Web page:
I’ve just read the last page of this book and to be totally frank, I’m feeling almost breathless. ‘Adèle’ manages to be both cool and heart-wrenching at once and I am desperately jealous of Leïla Slimani’s talent for getting to the essence of a word and using each one to its fullest potential in a way that appears effortlessly natural. Praise as well, of course, to Sam Taylor who translated the book from its original French.
Slimani won the Prix Goncourt for her second novel ‘Lullaby’ which I haven’t read but definitely will after finishing ‘Adèle’. I’d heard of it before but never committed to actually picking it up and giving it a read but I feel as though I’m hooked on Slimani’s writing and can’t wait to devour some more.
‘Àdele’ is about a thin and beautiful Parisian woman who is married to a doctor and has a young son. Essentially friendless, Àdele hates her job, is conflicted about how to reconcile her motherhood and is unfulfilled by her marriage to her husband, Richard. Her life is preoccupied with dozens of affairs and one-night stands and then the two halves of her life collide and it becomes impossible for her to continue as she has been doing.
Critics have called Àdele an everywoman antiheroine or a highly unlikable character but in my mind she is someone to be pitied. She so badly needs the things she is contemptuous of. She admits how much she depends upon being a mother and a wife to give her life the gleam of respectability that she needs for herself. She relentlessly pursues these passionate sexual encounters but Slimani describes, over and over, how they leave Àdele’s body covered in purple bruises. Her behaviour is something akin to self-harm.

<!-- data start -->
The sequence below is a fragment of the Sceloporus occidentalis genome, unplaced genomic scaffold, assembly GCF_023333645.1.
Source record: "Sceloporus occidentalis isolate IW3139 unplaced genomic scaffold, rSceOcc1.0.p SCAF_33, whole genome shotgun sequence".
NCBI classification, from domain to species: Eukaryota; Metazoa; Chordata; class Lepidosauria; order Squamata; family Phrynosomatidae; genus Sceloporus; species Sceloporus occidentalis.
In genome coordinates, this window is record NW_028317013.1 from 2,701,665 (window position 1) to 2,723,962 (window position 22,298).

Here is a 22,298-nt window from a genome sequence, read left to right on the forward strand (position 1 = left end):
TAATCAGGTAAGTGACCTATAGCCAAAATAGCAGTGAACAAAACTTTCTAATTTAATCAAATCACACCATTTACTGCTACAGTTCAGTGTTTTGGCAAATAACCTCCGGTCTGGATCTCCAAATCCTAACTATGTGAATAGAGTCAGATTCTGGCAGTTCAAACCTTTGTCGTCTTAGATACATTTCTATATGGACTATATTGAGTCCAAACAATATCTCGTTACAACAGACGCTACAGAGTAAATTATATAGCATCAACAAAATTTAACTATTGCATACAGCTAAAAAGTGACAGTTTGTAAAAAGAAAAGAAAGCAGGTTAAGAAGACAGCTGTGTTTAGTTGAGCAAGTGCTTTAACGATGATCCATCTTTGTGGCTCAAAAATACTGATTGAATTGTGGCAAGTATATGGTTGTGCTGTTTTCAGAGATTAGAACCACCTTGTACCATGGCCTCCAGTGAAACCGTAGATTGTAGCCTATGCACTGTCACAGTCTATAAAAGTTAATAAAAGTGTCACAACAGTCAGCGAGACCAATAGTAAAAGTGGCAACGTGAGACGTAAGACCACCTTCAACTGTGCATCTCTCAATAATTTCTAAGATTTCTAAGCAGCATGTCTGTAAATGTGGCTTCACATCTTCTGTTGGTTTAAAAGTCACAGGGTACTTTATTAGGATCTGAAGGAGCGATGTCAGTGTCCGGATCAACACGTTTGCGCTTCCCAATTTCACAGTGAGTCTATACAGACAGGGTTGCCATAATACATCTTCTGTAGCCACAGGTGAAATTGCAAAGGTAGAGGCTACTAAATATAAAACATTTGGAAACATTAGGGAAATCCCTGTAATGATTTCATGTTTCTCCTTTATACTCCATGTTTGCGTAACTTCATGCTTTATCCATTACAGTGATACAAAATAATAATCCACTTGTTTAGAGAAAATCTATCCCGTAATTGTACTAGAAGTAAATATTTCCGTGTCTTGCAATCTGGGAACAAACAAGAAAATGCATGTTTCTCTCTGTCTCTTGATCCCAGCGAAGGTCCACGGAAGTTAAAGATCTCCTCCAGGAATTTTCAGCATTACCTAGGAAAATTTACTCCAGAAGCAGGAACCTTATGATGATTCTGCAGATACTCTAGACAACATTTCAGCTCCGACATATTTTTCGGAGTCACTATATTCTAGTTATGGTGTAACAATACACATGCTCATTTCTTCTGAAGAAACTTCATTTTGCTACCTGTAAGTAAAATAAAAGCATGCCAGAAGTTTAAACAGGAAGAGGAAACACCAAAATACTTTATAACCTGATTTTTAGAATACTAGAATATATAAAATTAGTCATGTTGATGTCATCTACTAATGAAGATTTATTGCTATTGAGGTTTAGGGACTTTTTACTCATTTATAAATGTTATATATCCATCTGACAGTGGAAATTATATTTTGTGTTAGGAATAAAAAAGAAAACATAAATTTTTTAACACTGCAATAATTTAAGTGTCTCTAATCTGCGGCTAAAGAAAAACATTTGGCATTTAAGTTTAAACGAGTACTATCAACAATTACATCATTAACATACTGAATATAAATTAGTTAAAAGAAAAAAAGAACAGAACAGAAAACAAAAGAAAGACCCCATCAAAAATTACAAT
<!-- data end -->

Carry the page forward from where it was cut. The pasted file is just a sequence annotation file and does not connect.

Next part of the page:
What I especially liked about the book is Slimani’s short, tight sentence structure, there are no rambling descriptions but the language is vivid and draws you in. Some of the time Àdele is doing and saying what we all wish we could, some of the time she shocks and disgusts you, and some of the time she is numb. This all builds to what feels like a fully realised character, someone with a rich, conflicted, sensual and sensitive inner-world. Àdele doesn’t know exactly what she wants but she knows what she doesn’t want and I think this will resonate with a lot of readers. The structure of the book is exciting, though nothing wildly out of the ordinary happens to Àdele, the reader is always aware of her instability and impulsivity and so kept on the edge of their seat.
I have seen comments about how Àdele’s husband, Richard, feels two-dimensional in comparison to the protagonist and I would agree that he is less fleshed out. However, I think this speaks to Àdele’s perception of others, that they can be so satisfied with the mundanity that she despises means they can not possibly be fully human.
I thoroughly enjoyed this book and would recommend it to anyone who likes fiction with complex and ‘badly-behaved’ female characters. Leïla Slimani explores female sexuality from a stance that feels both fresh and timeless.